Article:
"I'm really proud of our seniors," said Holifield. "They had a great career and were a big part of this program. Even guys that didn't get on the floor much, they really stepped up and did a wonderful job. They had a very successful two years. You just can't say enough about the effort they put forth. They worked every day to be as good as they could be."
Taylor finished with five points and was considered Sikeston's best perimeter defender.
"Blake had a terrific game," said Holifield. "He got better every game it seemed like this year. He had very few turnovers tonight and played about as well as he could play. I was really proud of his effort."
Isaac Porter had five points, three rebounds and three steals.
"Isaac has been so steady for us," said Holifield. "He really holds us together and he's so solid. He does a good job offensively and defensively."
Rodgers, after averaging 13 points and seven rebounds through Sikeston's first six games, broke his hand in a weightlifting accident and never could get back to his pre-injury form.
"Ray had a tough year," said Holifield. "He was out most of the year with an injury and he never got back in the swing of things like I know he wanted to. But he was a battler and I thought he really competed hard there in the fourth quarter."
Jackson came back out for the team after sitting out as a junior and he provided the Bulldogs with intense, hard-nosed play, scoring the occasional basket and drawing tough defensive assignments.
"Josh Jackson really played well and gave us some valuable minutes," said Holifield. "We were really glad he came back out this year."
Wiggins and Moore have been with the program since eighth grade and proved to be valuable in different ways to the team.
"Joe and Cameron are great teammates and great guys," said Holifield. "They work as hard as they can in practice and really supported our squad."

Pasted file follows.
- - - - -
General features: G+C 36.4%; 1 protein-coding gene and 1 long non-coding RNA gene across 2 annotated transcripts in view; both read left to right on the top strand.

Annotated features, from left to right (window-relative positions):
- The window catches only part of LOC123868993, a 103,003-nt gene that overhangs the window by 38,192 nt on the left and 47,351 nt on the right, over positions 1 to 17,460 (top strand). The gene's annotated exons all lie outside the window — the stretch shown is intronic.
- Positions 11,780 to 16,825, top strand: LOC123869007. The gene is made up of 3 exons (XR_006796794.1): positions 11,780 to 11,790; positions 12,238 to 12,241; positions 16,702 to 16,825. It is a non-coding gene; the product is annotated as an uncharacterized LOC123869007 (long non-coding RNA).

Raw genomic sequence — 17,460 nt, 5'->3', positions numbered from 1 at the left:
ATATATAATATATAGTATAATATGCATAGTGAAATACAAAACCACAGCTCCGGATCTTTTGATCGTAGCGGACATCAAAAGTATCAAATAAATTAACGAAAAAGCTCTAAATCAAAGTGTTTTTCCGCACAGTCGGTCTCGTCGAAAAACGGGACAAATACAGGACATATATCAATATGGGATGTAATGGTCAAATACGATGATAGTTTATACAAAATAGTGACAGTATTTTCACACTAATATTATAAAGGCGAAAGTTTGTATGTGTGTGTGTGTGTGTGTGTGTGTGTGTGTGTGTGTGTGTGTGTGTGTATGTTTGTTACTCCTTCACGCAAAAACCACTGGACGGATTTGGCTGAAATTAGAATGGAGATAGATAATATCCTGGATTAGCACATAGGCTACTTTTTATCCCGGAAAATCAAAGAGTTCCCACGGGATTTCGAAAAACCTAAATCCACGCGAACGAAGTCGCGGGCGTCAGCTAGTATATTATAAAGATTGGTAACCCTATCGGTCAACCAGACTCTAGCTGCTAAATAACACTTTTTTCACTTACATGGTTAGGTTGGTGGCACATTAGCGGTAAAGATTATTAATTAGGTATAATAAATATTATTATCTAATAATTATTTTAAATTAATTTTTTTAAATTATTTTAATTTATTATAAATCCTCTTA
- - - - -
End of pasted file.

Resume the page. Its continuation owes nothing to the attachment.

After taking second in the state in Class 4 last year, Sikeston's encore season hit rough patches with injuries and illnesses that played a large role in some defeats.
Of Sikeston's nine losses, five were by two points or less and three were by nine points or less.
But the Bulldogs finally appeared to get back to health in February as they rattled off seven straight "running clock" victories.
"This group of players really stepped up and played well down the stretch," said Holifield. "We had some injuries and some illness and that's the reason why we struggled at times and a lot of people didn't give us much of a chance of winning. We just had some problems at that time, but our kids really pulled together these last eight games and played well down the stretch. We lose a group of seniors that have been a huge part of this program and our success and we're going to miss them. We'll just have to get back to work this offseason and try to be the best we can be next season."
Second-seeded Notre Dame captured the Class 4, District 1 girls championship by beating the state-ranked top-seeded Lady Cats.
Notre Dame led 9-7 after one quarter and 22-19 at the half. The Lady Bulldogs pushed out to a 40-27 lead heading into the fourth quarter where they put the game away.
Kristain Burger led all scorers with 15 points. Meridith Medlin added 13 points and Claudia Brauss scored 10 points.
Courtney Kemp led Fredericktown with 12 points.
Lady Cat center Betsy Royer managed just eight points.
Fredericktown, which had defeated Notre Dame earlier in the season, finished its season at 22-3.
Notre Dame improves to 18-8 on the season.
Notre Dame's girls advance to the Class 4 sectional round where they will play state-ranked Farmington (24-3) at Mineral Area College on Wednesday.